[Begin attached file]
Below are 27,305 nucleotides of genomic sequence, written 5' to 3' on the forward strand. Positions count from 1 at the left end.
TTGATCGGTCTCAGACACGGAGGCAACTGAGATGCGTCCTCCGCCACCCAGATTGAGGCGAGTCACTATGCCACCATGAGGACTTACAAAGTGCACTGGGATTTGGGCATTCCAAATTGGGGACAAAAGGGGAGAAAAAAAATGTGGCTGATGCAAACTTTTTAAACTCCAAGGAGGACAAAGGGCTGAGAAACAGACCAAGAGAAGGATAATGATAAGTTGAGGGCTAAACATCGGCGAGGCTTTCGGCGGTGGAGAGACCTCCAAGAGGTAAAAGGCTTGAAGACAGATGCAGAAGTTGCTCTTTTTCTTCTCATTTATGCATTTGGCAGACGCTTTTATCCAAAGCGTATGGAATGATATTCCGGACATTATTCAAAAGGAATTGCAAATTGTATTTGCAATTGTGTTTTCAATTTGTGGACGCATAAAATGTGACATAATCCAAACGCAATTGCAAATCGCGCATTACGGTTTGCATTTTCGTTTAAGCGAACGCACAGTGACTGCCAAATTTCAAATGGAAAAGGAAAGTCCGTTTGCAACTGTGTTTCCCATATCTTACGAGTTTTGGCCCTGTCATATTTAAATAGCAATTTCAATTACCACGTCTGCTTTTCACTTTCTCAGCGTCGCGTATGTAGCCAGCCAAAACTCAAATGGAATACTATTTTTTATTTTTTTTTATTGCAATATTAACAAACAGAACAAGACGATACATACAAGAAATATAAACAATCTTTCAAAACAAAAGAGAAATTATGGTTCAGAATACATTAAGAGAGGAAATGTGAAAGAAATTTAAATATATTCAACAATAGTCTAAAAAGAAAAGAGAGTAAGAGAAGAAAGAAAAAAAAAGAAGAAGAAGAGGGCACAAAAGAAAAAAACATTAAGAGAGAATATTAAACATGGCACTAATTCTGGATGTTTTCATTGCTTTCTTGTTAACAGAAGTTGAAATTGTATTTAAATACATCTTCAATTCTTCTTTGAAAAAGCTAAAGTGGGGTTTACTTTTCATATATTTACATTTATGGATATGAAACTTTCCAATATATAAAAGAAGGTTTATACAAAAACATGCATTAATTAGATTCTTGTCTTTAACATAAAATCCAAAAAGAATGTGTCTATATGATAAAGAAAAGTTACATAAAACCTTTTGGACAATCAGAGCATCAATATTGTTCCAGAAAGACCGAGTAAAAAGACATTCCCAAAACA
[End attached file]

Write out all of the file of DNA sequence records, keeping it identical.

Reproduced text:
Below are 27,305 nucleotides of genomic sequence, written 5' to 3' on the forward strand. Positions count from 1 at the left end.
TTGATCGGTCTCAGACACGGAGGCAACTGAGATGCGTCCTCCGCCACCCAGATTGAGGCGAGTCACTATGCCACCATGAGGACTTACAAAGTGCACTGGGATTTGGGCATTCCAAATTGGGGACAAAAGGGGAGAAAAAAAATGTGGCTGATGCAAACTTTTTAAACTCCAAGGAGGACAAAGGGCTGAGAAACAGACCAAGAGAAGGATAATGATAAGTTGAGGGCTAAACATCGGCGAGGCTTTCGGCGGTGGAGAGACCTCCAAGAGGTAAAAGGCTTGAAGACAGATGCAGAAGTTGCTCTTTTTCTTCTCATTTATGCATTTGGCAGACGCTTTTATCCAAAGCGTATGGAATGATATTCCGGACATTATTCAAAAGGAATTGCAAATTGTATTTGCAATTGTGTTTTCAATTTGTGGACGCATAAAATGTGACATAATCCAAACGCAATTGCAAATCGCGCATTACGGTTTGCATTTTCGTTTAAGCGAACGCACAGTGACTGCCAAATTTCAAATGGAAAAGGAAAGTCCGTTTGCAACTGTGTTTCCCATATCTTACGAGTTTTGGCCCTGTCATATTTAAATAGCAATTTCAATTACCACGTCTGCTTTTCACTTTCTCAGCGTCGCGTATGTAGCCAGCCAAAACTCAAATGGAATACTATTTTTTATTTTTTTTTATTGCAATATTAACAAACAGAACAAGACGATACATACAAGAAATATAAACAATCTTTCAAAACAAAAGAGAAATTATGGTTCAGAATACATTAAGAGAGGAAATGTGAAAGAAATTTAAATATATTCAACAATAGTCTAAAAAGAAAAGAGAGTAAGAGAAGAAAGAAAAAAAAAGAAGAAGAAGAGGGCACAAAAGAAAAAAACATTAAGAGAGAATATTAAACATGGCACTAATTCTGGATGTTTTCATTGCTTTCTTGTTAACAGAAGTTGAAATTGTATTTAAATACATCTTCAATTCTTCTTTGAAAAAGCTAAAGTGGGGTTTACTTTTCATATATTTACATTTATGGATATGAAACTTTCCAATATATAAAAGAAGGTTTATACAAAAACATGCATTAATTAGATTCTTGTCTTTAACATAAAATCCAAAAAGAATGTGTCTATATGATAAAGAAAAGTTACATAAAACCTTTTGGACAATCAGAGCATCAATATTGTTCCAGAAAGACCGAGTAAAAAGACATTCCCAAAACA